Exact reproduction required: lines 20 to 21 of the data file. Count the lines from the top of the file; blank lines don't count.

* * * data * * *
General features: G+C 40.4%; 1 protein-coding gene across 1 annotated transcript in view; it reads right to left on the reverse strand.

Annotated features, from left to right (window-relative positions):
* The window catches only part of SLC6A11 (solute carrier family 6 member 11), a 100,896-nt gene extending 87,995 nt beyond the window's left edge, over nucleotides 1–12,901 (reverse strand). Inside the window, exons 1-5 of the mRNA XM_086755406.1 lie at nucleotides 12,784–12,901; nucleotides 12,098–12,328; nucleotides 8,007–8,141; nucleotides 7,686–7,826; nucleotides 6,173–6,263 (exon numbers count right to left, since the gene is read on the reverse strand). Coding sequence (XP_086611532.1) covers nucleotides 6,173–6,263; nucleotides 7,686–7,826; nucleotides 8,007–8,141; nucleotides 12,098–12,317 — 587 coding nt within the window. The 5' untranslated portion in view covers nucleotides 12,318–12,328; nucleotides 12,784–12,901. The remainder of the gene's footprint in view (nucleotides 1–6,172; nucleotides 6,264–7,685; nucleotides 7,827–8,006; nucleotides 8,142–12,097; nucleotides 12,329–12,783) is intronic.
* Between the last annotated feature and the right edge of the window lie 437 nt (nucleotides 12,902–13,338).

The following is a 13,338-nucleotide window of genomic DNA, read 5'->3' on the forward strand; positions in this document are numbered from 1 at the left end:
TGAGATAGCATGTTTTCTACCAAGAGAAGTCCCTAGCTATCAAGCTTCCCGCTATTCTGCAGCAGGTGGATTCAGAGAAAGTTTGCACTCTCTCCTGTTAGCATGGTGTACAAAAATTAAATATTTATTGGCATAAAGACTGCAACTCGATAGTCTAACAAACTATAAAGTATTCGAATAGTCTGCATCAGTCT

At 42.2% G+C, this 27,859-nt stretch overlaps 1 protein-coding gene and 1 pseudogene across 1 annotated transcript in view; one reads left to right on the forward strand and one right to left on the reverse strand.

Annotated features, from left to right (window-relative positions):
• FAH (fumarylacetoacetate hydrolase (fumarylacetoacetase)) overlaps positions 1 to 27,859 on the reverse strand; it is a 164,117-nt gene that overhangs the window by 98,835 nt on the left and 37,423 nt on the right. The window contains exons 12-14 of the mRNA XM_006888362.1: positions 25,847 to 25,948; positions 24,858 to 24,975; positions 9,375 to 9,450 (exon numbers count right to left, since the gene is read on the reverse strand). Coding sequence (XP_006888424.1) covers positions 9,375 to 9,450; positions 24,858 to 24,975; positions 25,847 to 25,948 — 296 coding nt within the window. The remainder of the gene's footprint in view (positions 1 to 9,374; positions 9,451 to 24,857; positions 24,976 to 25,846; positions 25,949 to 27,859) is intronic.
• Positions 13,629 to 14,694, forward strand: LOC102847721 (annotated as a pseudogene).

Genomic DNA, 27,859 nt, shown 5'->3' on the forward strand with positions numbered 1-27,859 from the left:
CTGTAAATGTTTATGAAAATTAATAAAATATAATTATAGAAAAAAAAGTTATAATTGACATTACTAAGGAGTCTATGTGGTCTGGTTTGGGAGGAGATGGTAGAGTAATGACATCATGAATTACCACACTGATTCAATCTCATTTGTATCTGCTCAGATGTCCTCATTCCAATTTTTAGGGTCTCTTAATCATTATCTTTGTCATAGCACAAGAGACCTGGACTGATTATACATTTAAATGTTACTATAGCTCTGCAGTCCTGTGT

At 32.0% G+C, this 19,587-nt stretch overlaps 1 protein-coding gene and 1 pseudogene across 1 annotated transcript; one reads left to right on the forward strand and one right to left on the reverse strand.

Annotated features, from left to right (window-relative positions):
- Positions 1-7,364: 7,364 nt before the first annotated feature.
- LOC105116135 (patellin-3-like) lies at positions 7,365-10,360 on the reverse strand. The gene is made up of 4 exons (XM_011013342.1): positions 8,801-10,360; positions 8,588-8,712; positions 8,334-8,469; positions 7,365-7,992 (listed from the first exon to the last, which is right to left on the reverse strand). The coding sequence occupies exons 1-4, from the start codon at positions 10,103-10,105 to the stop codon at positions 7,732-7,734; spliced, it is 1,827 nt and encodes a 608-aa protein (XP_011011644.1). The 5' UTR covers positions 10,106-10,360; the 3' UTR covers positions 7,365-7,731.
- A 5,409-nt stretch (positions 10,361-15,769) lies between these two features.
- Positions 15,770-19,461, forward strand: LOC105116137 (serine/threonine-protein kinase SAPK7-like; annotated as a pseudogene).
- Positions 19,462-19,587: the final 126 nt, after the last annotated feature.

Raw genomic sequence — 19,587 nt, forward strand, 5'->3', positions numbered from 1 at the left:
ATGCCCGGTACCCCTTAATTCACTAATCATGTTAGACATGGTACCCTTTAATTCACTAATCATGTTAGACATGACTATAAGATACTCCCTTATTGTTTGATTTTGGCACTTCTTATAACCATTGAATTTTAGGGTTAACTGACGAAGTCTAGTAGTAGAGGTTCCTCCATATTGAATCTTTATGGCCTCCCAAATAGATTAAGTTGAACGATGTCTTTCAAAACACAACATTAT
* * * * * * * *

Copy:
Raw genomic sequence — 19,587 nt, forward strand, 5'->3', positions numbered from 1 at the left:
ATGCCCGGTACCCCTTAATTCACTAATCATGTTAGACATGGTACCCTTTAATTCACTAATCATGTTAGACATGACTATAAGATACTCCCTTATTGTTTGATTTTGGCACTTCTTATAACCATTGAATTTTAGGGTTAACTGACGAAGTCTAGTAGTAGAGGTTCCTCCATATTGAATCTTTATGGCCTCCCAAATAGATTAAGTTGAACGATGTCTTTCAAAACACAACATTAT